Free libraries and free software

Today’s post doesn’t have anything to do with Learn Python The Hard Way, but I thought it was worth sharing all the same.

It’s about my love for free software.

Today I got an itch to make some beats. I’ve been spending a lot of time in the gym lately and I’m never without my MDR-V6s. I know, I know — it’s terribly uncool to be dancing on the treadmill with giant headphones on. (But they’re the best, y’all!) My gym mix is ever-changing and all about energy. This morning I enjoyed some new Trust, old Skrillex, way too much Nikki Minaj, a few songs I heard on RuPaul’s Drag Race, and always, my girl Speakerfoxxx. I love a heavy, driving beat to keep my moving forward and push myself to the limit. (Go girl, go girl, go girl.)

So, I thought — why not try my hand at it? It’s probably really hard, I thought — but I might have some fun.

Because I’m all about free software, all I had to do was open up my terminal and issue one simple command:

get-itOh, apt-get. You are so very delightful.

In about a minute, it appeared. My heart fluttered and my face broke out into an irrepressible smile. At the risk of sounding silly, I shared on Twitter: “gosh, i love free software. sudo apt-get install x gives me the same feeling as walking into the library as a kid: the world is mine.”


But that was exactly it. When I was a kid, the library was my favorite place. I exhausted the school’s collection and begged for trips to local branches. I was a little local library connoisseur, calling them by their full, proper names, and even noting the county system — yes, I was a nerdy kid!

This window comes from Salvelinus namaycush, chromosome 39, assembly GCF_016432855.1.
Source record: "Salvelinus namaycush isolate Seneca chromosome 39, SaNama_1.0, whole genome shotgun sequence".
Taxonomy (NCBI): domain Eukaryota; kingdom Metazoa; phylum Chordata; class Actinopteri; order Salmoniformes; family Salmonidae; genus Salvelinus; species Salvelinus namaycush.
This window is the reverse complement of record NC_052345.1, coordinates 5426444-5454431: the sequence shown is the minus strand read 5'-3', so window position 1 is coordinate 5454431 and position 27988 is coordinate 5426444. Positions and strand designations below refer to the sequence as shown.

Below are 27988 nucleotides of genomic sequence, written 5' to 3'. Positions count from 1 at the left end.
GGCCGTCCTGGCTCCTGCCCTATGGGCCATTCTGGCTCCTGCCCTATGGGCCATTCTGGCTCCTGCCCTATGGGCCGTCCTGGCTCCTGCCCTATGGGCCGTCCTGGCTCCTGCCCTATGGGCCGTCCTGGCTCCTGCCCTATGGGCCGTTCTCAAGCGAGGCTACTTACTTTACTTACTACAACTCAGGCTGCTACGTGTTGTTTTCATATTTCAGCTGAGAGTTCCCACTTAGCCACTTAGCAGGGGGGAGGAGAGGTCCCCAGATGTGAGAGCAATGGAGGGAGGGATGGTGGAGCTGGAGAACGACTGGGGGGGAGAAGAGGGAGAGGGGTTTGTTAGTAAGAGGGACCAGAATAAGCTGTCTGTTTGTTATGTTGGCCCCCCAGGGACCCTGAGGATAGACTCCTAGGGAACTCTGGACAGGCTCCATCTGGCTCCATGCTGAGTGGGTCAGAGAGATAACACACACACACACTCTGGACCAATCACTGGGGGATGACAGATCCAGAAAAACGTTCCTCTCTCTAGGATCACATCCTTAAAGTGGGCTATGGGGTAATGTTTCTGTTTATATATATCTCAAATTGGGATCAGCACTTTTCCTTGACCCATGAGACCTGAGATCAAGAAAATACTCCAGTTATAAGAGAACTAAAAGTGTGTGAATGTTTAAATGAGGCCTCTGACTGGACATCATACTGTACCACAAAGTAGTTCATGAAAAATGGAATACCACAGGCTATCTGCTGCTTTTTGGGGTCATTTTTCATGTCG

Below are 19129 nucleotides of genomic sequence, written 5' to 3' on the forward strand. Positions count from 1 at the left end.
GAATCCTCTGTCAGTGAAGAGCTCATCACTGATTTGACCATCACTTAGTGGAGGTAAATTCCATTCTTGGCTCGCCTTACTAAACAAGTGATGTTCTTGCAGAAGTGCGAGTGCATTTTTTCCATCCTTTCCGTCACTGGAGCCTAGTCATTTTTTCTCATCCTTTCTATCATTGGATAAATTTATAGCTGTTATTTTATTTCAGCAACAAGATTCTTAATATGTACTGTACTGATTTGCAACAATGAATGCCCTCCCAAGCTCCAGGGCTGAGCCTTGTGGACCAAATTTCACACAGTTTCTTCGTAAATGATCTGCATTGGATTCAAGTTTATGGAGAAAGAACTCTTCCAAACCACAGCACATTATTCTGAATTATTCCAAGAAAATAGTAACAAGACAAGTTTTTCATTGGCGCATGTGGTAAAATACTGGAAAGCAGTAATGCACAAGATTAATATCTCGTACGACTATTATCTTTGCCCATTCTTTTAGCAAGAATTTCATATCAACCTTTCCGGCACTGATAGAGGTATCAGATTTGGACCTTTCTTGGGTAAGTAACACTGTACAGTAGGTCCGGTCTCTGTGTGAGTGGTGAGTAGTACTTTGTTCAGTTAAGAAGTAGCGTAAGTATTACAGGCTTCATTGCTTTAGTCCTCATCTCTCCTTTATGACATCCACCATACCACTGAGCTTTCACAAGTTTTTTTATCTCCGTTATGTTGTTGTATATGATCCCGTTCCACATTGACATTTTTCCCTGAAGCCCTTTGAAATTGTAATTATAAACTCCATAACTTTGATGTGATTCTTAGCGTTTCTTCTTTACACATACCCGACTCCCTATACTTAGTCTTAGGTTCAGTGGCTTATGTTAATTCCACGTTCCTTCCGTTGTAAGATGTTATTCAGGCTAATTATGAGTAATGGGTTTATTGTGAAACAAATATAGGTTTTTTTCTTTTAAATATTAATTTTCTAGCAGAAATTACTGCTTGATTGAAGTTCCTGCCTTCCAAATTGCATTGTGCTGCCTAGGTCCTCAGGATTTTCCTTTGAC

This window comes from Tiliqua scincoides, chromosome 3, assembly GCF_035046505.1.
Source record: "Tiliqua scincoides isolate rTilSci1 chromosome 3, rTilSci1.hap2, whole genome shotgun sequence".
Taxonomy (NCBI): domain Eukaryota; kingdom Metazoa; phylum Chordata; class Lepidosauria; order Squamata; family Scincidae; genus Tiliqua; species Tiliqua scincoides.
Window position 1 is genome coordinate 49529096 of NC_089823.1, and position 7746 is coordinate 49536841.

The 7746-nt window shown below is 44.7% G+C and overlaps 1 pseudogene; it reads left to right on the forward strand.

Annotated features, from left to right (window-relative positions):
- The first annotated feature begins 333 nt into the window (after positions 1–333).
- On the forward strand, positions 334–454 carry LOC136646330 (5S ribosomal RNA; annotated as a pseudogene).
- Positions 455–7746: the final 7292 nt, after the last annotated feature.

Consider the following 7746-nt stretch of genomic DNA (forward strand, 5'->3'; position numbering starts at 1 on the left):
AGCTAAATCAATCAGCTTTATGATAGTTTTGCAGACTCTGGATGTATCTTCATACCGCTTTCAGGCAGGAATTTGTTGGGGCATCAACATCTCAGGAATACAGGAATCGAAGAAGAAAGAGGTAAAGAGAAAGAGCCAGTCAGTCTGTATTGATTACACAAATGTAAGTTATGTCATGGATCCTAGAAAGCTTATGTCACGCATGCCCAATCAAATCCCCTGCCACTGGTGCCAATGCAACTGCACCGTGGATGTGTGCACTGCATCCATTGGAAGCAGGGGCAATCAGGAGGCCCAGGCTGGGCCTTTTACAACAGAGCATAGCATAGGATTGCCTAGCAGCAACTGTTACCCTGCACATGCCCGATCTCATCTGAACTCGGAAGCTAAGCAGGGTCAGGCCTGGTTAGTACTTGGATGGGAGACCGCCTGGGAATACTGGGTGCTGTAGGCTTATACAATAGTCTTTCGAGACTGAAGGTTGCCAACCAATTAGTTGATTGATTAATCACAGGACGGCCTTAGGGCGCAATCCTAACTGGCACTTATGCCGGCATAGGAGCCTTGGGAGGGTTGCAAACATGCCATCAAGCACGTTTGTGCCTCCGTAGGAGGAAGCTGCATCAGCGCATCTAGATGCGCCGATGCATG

I craved the promise that the library held: the world could be mine. Who knows what I might find in the stacks, between the pages?

That feeling rushed me when I installed LMMS. And it could have been anything. The other night, I couldn’t figure out how to do something, so I googled and found that I needed to install something very small. Though it didn’t work and I had to make another choice, it felt profoundly empowering to be able to even try. It’s thrilling to know that the work of some of the world’s brightest, most generous and principled developers is always out there for me to discover when I need it, just like the great works of literature that lined the shelves of my childhood libraries.

And LMMS? Well, I’m now the proud creator of a fifteen-second track that is actually pretty enjoyable, perfect for a first attempt.

Thanks, FOSS.